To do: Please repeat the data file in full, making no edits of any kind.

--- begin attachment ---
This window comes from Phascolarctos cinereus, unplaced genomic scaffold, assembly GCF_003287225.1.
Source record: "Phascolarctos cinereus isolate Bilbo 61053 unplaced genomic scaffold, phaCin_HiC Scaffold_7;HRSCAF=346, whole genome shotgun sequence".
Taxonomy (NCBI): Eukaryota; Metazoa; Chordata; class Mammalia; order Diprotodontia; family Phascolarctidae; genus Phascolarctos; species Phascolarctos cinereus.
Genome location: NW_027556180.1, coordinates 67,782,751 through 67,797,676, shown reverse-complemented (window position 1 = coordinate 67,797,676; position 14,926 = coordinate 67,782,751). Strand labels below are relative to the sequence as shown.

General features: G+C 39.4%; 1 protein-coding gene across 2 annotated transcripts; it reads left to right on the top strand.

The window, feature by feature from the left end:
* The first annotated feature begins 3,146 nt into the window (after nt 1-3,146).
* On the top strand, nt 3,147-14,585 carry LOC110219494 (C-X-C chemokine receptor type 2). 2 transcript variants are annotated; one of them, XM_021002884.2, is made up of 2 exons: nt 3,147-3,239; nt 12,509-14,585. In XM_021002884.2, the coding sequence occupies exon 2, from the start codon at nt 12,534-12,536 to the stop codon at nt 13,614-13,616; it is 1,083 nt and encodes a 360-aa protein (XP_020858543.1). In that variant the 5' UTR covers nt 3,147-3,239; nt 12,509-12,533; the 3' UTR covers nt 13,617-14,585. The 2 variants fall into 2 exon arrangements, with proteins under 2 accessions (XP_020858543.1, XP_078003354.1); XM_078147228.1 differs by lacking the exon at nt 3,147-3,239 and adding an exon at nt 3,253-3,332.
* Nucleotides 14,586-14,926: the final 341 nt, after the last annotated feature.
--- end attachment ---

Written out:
This window comes from Phascolarctos cinereus, unplaced genomic scaffold, assembly GCF_003287225.1.
Source record: "Phascolarctos cinereus isolate Bilbo 61053 unplaced genomic scaffold, phaCin_HiC Scaffold_7;HRSCAF=346, whole genome shotgun sequence".
Taxonomy (NCBI): Eukaryota; Metazoa; Chordata; class Mammalia; order Diprotodontia; family Phascolarctidae; genus Phascolarctos; species Phascolarctos cinereus.
Genome location: NW_027556180.1, coordinates 67,782,751 through 67,797,676, shown reverse-complemented (window position 1 = coordinate 67,797,676; position 14,926 = coordinate 67,782,751). Strand labels below are relative to the sequence as shown.

General features: G+C 39.4%; 1 protein-coding gene across 2 annotated transcripts; it reads left to right on the top strand.

The window, feature by feature from the left end:
* The first annotated feature begins 3,146 nt into the window (after nt 1-3,146).
* On the top strand, nt 3,147-14,585 carry LOC110219494 (C-X-C chemokine receptor type 2). 2 transcript variants are annotated; one of them, XM_021002884.2, is made up of 2 exons: nt 3,147-3,239; nt 12,509-14,585. In XM_021002884.2, the coding sequence occupies exon 2, from the start codon at nt 12,534-12,536 to the stop codon at nt 13,614-13,616; it is 1,083 nt and encodes a 360-aa protein (XP_020858543.1). In that variant the 5' UTR covers nt 3,147-3,239; nt 12,509-12,533; the 3' UTR covers nt 13,617-14,585. The 2 variants fall into 2 exon arrangements, with proteins under 2 accessions (XP_020858543.1, XP_078003354.1); XM_078147228.1 differs by lacking the exon at nt 3,147-3,239 and adding an exon at nt 3,253-3,332.
* Nucleotides 14,586-14,926: the final 341 nt, after the last annotated feature.